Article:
SOCIAL-EMOTIONAL LEARNING IS FOR ALL
Early childhood, primary and secondary curriculum frameworks, including ACARA, today incorporate personal (emotional) and social skills (SELs) as essential to student learning. However, schools must be ready to teach social-emotional skills and values to all students, not just those who present as “at-risk,” “welfare” or with behavioural problems. Building critical mass with SELs is an essential aspect of education for students to take responsibility for their learning and achievement, behaviour and emotional health.
BUILDING “CRITICAL MASS” FOR SEL SUCCESS
I have visited hundreds of schools over the years that have chosen You Can Do It! Education (YCDI!) as their school-wide student wellbeing program. During my visits, I discovered that some schools are implementing YCDI! more successfully than others. By success, I mean most students at the school demonstrate the five YCDI! SEL keys of confidence, persistence, organisation, getting along, resilience and positive attitudes (e.g., self-acceptance, working tough, optimism). This insight comes from what students say about their use of the five keys and the significance of their thinking in determining how they feel and behave. Feedback confirmed this when I meet with parents who describe the changes they have observed in their children’s behaviour and happiness.
In schools ineffectively implementing YCDI! programs, I discovered common characteristics. In these schools, apart from lessons taught from, Program Achieve, YCDI’s core curricula, the students were not immersed in the language and culture of YCDI! during academic learning and outside of the classroom. The lack of a school-wide immersion of SELs applies to the success of any SEL program. While the core SEL skills and attitudes can be successfully introduced to students in their SEL class time, reinforcing and using these ideas throughout the school day (and at home) is the key.
I remember witnessing an example of a missed opportunity for reinforcing SEL skills outside the scheduled SEL lessons at a school heavily committed to teaching YCDI! in the Northern Territory. Students were taught Program Achieve lessons twice a week in their tutor groups. However, staff expressed frustration that YCDI! was only benefitting their “better” students, not those who were struggling. In the afternoon, I observed a physical education class where the coach handed out uniforms and prepared the school’s footy team for an upcoming state-wide competition. Not once did the coach take this opportunity to discuss with and remind students that the keys to success in playing football had a lot to do with the 5 key SELs of confidence, persistence, organisation (goal, setting, time management), teamwork and resilience.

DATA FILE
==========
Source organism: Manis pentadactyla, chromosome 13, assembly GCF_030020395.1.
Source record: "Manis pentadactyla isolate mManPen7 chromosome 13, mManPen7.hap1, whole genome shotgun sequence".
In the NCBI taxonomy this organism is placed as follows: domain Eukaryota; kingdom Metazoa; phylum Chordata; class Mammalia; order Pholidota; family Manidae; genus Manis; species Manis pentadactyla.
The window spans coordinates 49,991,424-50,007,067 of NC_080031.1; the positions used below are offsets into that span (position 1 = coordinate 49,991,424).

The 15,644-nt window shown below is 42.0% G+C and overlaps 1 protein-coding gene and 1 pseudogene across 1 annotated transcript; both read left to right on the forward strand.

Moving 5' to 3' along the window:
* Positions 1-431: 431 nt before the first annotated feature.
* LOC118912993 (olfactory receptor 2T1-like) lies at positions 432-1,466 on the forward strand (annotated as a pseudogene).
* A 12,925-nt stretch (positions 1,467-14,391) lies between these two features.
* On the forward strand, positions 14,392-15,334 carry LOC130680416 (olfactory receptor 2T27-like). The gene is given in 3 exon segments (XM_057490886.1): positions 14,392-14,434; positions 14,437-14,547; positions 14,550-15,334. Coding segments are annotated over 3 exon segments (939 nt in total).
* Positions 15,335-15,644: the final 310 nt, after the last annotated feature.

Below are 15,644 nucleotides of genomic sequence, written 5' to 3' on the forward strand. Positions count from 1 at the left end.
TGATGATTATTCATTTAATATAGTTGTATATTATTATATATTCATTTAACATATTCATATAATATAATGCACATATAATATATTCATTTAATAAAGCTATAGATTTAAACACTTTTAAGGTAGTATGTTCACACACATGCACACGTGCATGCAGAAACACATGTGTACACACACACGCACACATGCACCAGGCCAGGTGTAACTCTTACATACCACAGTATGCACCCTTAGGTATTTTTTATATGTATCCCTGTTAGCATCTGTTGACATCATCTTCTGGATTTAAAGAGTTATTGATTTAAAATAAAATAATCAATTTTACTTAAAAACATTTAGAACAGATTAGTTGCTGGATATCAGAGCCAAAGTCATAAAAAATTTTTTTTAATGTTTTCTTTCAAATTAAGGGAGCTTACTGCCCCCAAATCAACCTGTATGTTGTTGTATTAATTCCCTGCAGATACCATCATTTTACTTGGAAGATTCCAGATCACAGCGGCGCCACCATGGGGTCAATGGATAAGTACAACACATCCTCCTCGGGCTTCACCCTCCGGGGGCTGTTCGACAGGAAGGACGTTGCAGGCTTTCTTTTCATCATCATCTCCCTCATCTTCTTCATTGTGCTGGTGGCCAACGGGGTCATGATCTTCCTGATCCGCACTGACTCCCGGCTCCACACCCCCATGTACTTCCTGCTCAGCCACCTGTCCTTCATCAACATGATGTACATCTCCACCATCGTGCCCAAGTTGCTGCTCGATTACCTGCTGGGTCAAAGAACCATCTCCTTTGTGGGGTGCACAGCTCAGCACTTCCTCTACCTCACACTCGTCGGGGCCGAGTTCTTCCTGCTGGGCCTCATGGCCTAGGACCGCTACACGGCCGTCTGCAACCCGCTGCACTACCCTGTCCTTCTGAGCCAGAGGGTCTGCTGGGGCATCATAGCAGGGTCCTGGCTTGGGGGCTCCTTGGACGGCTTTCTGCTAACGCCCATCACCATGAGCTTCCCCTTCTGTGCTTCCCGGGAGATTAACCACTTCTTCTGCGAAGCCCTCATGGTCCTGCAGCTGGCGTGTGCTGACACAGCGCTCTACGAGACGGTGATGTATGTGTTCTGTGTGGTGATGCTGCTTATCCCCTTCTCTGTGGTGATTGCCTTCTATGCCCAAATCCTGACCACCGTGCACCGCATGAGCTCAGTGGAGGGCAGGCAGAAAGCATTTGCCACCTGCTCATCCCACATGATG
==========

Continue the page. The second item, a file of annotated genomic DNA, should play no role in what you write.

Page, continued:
How will you know when SEL has achieved the critical mass needed to impact your total student population? You’ll see that you have been successful when you observe all students using the language of SEL and walking the talk. And when this day arrives, I can assure you that all staff members will experience collective goosebumps.
KEY PRACTICES YOU CAN TAKE TO BUILD CRITICAL MASS
Here is a list of actions that experience has shown will build the critical mass needed for SEL to become an intrinsic part of your school’s culture so that all students are influenced.
Bernard, M.E. The You Can Do It! Education Resource Book: Classroom and School-wide Practices for Social and Emotional Learning, 3rd Ed. The Bernard Group, 2022